3 best practices for using retrieval-augmented generation (RAG)

Retrieval-augmented generation (RAG) can play a crucial role in improving the quality of a large language models’ outputs.

It can prevent large language models (LLMs) from hallucinating; it can extend the LLMs use cases; it can make it easier to maintain LLMs, and more.

Before you can reap the benefits of RAG, however, you need to follow certain best practices over time.

Here are just a few worth implementing.

Continuously evaluate the outputs to spot issues and areas of improvement

Unfortunately, a LLM can stop producing the output you expect and want.

For example, if you make API calls to a base model (e.g., GPT) and the provider makes a change to the endpoint such that the API requests now reach a different version (e.g., GPT-3.5 instead of GPT-4), the output can worsen.

Whatever the reason, it’s worth keeping close tabs on the models’ outputs through human oversight and a wide range of tests. Only then you can look for the root issue and address it successfully. 

In the case of testing, you can use—among other tests—consistency testing to see if similar queries result in similar outputs; load testing to see how the retriever and generator perform in high-demand scenarios; and edge-case testing to see how the model does in handling a wide range of scenarios. 

Related: Common examples of RAG

Provide context on how the output was generated

To ensure users trust the LLM’s outputs, it’s worth appending links to the specific sources that were used and/or a brief description of how the response was generated—all within the output itself.

For example, say you’ve integrated your product with customers’ file storage systems and feed the files that are synced over to a LLM, which can process the files' information. 

You can then power an intranet solution for employers that not only answers employees’ questions through the information in the files but also links out to the specific files used in generating the answers. To give users even more context, the output can mention the specific parts of the file it pulled from.

Screenshot of Assembly's AI feature, "Dora AI"
Assembly, an HR platform, follows the use case described above; their customers can go on to visit the document that their AI feature, “Dora AI”, cites in a given output with ease

Related: The top challenges of using RAG

Feed the LLM product integration data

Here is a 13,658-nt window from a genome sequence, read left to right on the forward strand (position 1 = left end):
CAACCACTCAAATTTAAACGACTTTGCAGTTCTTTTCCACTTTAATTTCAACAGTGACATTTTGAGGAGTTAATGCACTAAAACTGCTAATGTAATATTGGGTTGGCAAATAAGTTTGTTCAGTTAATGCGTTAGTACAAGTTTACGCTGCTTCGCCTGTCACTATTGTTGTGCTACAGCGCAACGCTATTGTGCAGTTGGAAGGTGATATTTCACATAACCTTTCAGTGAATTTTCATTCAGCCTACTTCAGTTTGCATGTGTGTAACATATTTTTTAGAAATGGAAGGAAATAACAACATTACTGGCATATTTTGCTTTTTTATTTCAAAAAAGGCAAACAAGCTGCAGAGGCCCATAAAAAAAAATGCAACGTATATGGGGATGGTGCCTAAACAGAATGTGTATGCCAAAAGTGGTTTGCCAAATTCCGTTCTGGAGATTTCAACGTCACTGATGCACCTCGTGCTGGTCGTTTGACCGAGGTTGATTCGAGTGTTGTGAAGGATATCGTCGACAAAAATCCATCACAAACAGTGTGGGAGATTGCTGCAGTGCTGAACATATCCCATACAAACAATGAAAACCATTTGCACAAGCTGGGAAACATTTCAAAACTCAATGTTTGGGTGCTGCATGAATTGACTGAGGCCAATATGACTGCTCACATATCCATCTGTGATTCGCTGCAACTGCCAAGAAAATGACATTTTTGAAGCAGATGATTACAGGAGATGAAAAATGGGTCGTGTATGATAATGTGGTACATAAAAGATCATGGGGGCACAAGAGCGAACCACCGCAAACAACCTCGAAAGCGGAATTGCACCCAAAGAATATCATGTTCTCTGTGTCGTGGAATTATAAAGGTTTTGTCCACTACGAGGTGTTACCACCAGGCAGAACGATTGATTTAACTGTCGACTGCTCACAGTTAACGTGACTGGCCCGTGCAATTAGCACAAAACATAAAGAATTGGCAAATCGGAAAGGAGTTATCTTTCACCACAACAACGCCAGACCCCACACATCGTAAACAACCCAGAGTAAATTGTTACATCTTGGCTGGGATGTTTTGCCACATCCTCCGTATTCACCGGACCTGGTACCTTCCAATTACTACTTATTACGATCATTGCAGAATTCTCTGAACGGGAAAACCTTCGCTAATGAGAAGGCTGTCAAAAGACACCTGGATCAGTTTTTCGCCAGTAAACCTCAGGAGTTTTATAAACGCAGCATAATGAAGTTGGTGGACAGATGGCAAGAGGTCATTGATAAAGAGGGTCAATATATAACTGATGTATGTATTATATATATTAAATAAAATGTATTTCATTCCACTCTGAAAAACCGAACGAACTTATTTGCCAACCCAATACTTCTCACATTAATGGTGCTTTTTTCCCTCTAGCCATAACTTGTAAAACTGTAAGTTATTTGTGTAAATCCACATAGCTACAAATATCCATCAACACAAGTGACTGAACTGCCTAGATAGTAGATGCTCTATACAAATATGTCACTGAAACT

Your success with RAG largely depends on the specific data sources you’re using.

To that end, you should look to use your customers’ data from product integrations.

For example, if a customer integrates their CRM with your product, you could feed the CRM data that’s synced over to your product to a LLM as well. 

CRM integration for LLMs

Product integration data offers a wealth of benefits that, taken together, allow a LLM to provide high quality outputs consistently:

  • The data is more likely to be accurate and up-to-date than other types of data, as it’s often taken from customers’ systems of record—which are consistently maintained
  • The data is often diverse, which leads the LLM to better support different use cases more effectively
  • The integrations for syncing the data can be API-based, which allows you to collect data from customers’ systems quickly and in the format a LLM needs  

To help you collect product integration data at scale, you can use a unified API solution.

Using this type of integration solution, you can offer hundreds of integrations from a single build. This allows you to feed a higher share of your customers' data to a LLM, which, in turn, allows you to provide personalized AI features to a higher percentage of users.

Moreover, through Merge, the leading unified API solution, you’ll get access to a suite of Integration Observability features. They, coupled with Merge’s integration maintenance support, help your integrations experience little downtime—which enables a LLM to gather all the data it needs over time. 

Finally, since Merge provides normalized data to your product, the LLM will be better positioned to generate high quality output more consistently.